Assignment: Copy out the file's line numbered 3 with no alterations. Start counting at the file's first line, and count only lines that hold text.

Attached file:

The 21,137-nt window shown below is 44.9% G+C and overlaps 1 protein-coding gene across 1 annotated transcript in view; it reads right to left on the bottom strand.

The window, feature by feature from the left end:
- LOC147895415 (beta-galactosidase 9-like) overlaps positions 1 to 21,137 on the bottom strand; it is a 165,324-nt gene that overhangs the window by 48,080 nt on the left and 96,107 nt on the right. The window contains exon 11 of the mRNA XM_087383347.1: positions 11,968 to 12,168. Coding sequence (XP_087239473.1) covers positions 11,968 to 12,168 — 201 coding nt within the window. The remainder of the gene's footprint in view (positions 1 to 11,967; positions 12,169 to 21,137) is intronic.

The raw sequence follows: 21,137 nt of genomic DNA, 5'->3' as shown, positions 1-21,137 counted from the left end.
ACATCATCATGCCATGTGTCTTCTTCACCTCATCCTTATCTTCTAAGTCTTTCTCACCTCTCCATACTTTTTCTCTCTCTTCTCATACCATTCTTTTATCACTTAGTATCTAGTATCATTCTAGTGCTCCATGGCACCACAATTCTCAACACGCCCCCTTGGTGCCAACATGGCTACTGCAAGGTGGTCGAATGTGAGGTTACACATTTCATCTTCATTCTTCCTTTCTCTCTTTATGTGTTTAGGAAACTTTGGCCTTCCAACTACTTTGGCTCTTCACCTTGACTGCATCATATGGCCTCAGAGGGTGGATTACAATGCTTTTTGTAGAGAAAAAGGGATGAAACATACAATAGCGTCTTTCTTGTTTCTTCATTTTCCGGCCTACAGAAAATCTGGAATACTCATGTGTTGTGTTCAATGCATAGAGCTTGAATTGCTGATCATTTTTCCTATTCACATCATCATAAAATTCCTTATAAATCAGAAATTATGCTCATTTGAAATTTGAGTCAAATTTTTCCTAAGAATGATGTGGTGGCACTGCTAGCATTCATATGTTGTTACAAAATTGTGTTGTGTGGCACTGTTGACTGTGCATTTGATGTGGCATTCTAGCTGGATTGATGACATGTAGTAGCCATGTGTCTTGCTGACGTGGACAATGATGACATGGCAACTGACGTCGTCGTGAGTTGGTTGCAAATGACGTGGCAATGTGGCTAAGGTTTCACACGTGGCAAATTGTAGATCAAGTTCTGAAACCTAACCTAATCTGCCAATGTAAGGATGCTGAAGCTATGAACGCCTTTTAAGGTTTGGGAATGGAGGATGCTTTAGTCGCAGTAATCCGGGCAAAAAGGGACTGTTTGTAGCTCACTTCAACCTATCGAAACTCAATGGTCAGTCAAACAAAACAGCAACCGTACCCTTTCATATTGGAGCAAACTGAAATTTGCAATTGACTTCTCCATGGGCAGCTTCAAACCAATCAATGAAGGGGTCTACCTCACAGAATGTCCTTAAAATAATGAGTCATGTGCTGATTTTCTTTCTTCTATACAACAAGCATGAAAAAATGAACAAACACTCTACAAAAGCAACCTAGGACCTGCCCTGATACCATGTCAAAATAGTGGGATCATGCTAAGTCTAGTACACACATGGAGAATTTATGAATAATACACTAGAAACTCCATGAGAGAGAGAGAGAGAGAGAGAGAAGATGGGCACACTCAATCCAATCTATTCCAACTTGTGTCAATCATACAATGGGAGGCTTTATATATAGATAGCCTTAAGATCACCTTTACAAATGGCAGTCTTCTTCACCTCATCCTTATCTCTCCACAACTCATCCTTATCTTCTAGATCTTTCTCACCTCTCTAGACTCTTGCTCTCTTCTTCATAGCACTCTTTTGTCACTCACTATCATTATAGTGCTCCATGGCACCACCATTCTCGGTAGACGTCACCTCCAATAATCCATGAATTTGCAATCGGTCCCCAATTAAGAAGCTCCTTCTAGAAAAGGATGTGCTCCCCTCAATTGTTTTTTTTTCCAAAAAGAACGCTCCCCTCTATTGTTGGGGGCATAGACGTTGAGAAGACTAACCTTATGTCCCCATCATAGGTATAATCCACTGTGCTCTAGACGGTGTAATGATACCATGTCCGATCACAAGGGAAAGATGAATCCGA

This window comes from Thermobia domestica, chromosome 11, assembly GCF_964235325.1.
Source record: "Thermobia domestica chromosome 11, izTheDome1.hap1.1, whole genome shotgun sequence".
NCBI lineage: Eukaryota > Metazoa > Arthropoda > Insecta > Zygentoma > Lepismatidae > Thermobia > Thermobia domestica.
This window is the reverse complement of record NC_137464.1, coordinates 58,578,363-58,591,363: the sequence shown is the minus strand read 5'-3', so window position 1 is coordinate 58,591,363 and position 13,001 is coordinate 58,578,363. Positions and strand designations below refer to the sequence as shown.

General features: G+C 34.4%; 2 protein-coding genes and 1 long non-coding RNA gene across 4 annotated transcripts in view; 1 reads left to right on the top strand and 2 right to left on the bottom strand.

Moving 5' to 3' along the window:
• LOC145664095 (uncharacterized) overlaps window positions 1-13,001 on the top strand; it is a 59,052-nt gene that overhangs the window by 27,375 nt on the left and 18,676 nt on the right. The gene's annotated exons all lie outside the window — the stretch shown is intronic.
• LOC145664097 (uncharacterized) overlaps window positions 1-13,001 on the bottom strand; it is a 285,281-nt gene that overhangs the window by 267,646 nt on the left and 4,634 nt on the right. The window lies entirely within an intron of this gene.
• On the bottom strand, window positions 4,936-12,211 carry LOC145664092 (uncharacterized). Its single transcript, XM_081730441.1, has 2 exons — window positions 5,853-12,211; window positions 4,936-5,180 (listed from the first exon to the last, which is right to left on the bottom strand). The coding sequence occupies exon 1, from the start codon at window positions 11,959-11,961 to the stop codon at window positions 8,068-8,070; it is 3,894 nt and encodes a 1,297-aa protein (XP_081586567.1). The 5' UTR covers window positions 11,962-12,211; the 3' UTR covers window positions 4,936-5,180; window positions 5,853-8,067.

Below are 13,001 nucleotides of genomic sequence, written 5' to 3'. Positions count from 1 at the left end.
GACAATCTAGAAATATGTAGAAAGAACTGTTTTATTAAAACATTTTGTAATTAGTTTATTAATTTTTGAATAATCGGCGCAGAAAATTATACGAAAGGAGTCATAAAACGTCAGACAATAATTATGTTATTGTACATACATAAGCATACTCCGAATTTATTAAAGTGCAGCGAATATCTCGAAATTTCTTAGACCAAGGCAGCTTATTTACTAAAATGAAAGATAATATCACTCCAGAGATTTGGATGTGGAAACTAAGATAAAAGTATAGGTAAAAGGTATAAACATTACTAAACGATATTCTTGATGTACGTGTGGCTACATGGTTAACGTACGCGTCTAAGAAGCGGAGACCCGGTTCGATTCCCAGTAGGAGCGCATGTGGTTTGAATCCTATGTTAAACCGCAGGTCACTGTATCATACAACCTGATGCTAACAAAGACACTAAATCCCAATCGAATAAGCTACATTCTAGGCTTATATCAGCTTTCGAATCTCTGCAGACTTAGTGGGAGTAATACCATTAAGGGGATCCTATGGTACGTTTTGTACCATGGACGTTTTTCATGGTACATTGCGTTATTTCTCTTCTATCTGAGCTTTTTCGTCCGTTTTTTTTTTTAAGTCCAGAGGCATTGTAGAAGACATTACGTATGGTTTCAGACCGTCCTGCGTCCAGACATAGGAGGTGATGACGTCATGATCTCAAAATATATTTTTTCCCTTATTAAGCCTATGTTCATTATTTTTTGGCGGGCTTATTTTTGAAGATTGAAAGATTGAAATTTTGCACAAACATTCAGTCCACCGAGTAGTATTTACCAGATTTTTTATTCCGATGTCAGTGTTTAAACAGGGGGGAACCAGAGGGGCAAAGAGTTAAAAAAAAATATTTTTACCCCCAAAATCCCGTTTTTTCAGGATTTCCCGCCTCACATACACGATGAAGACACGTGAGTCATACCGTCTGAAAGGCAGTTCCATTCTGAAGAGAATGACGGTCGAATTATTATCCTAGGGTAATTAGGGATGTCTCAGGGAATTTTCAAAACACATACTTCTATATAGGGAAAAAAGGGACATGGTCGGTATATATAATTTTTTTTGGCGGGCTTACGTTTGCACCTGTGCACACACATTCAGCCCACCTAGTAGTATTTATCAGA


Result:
- LOC147895415 (beta-galactosidase 9-like) overlaps positions 1 to 21,137 on the bottom strand; it is a 165,324-nt gene that overhangs the window by 48,080 nt on the left and 96,107 nt on the right. The window contains exon 11 of the mRNA XM_087383347.1: positions 11,968 to 12,168. Coding sequence (XP_087239473.1) covers positions 11,968 to 12,168 — 201 coding nt within the window. The remainder of the gene's footprint in view (positions 1 to 11,967; positions 12,169 to 21,137) is intronic.